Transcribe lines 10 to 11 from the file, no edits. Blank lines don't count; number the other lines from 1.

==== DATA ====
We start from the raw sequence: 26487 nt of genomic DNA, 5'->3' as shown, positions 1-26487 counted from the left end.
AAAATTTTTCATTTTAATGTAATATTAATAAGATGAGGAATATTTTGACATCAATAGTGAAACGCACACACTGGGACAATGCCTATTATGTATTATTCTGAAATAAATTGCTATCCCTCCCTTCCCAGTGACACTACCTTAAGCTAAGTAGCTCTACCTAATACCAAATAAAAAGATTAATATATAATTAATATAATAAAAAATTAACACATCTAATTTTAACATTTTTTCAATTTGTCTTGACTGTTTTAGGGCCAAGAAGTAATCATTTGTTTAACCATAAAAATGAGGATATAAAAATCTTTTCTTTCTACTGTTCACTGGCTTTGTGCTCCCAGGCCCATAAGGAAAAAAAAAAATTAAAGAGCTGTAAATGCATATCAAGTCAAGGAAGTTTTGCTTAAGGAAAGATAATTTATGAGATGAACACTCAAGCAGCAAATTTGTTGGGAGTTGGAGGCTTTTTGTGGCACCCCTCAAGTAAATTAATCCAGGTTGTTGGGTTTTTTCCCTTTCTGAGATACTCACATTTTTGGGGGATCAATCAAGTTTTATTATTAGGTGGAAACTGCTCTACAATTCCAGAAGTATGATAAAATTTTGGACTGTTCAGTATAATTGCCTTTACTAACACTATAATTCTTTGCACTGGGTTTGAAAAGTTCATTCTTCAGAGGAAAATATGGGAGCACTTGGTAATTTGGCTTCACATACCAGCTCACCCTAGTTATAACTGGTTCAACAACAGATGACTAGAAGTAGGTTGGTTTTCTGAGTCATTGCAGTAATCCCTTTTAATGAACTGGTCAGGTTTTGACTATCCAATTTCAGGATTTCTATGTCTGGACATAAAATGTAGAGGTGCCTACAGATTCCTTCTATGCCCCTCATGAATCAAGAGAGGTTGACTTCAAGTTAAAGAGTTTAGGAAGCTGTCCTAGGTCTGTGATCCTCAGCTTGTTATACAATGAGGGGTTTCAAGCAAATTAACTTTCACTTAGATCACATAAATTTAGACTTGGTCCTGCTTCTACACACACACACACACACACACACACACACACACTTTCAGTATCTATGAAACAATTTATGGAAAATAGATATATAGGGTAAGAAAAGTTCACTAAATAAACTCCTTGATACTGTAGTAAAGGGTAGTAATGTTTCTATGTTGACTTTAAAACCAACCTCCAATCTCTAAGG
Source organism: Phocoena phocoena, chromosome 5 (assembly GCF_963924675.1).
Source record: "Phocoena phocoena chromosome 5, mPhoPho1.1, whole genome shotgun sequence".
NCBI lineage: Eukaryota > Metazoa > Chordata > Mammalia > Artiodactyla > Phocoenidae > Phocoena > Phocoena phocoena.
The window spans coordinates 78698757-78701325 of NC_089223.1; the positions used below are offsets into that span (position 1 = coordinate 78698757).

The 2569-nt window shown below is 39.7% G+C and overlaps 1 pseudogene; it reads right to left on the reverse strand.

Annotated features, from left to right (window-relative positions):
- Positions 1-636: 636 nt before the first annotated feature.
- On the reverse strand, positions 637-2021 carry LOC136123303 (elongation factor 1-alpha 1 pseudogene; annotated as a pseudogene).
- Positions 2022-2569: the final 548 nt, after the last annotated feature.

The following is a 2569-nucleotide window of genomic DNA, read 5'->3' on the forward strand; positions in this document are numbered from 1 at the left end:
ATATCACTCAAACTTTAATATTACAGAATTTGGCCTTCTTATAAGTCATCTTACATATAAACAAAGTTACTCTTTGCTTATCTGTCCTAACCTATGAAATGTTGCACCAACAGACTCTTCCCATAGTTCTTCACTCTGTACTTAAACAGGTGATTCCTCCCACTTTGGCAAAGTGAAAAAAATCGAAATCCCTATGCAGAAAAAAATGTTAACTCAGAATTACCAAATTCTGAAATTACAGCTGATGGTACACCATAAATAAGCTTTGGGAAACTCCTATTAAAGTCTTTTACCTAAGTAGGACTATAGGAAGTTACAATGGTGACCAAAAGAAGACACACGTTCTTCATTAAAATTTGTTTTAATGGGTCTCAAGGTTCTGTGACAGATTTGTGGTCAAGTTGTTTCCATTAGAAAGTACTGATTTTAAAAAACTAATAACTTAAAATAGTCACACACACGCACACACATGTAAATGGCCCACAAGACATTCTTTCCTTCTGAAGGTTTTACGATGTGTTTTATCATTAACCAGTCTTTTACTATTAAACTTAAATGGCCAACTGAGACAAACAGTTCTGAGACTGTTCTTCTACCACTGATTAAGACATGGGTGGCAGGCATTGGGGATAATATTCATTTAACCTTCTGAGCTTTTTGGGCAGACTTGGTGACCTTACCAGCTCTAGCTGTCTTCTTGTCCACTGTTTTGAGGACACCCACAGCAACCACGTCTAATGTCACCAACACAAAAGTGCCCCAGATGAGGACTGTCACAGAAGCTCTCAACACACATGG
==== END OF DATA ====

- On the reverse strand, positions 637-2021 carry LOC136123303 (elongation factor 1-alpha 1 pseudogene; annotated as a pseudogene).
- Positions 2022-2569: the final 548 nt, after the last annotated feature.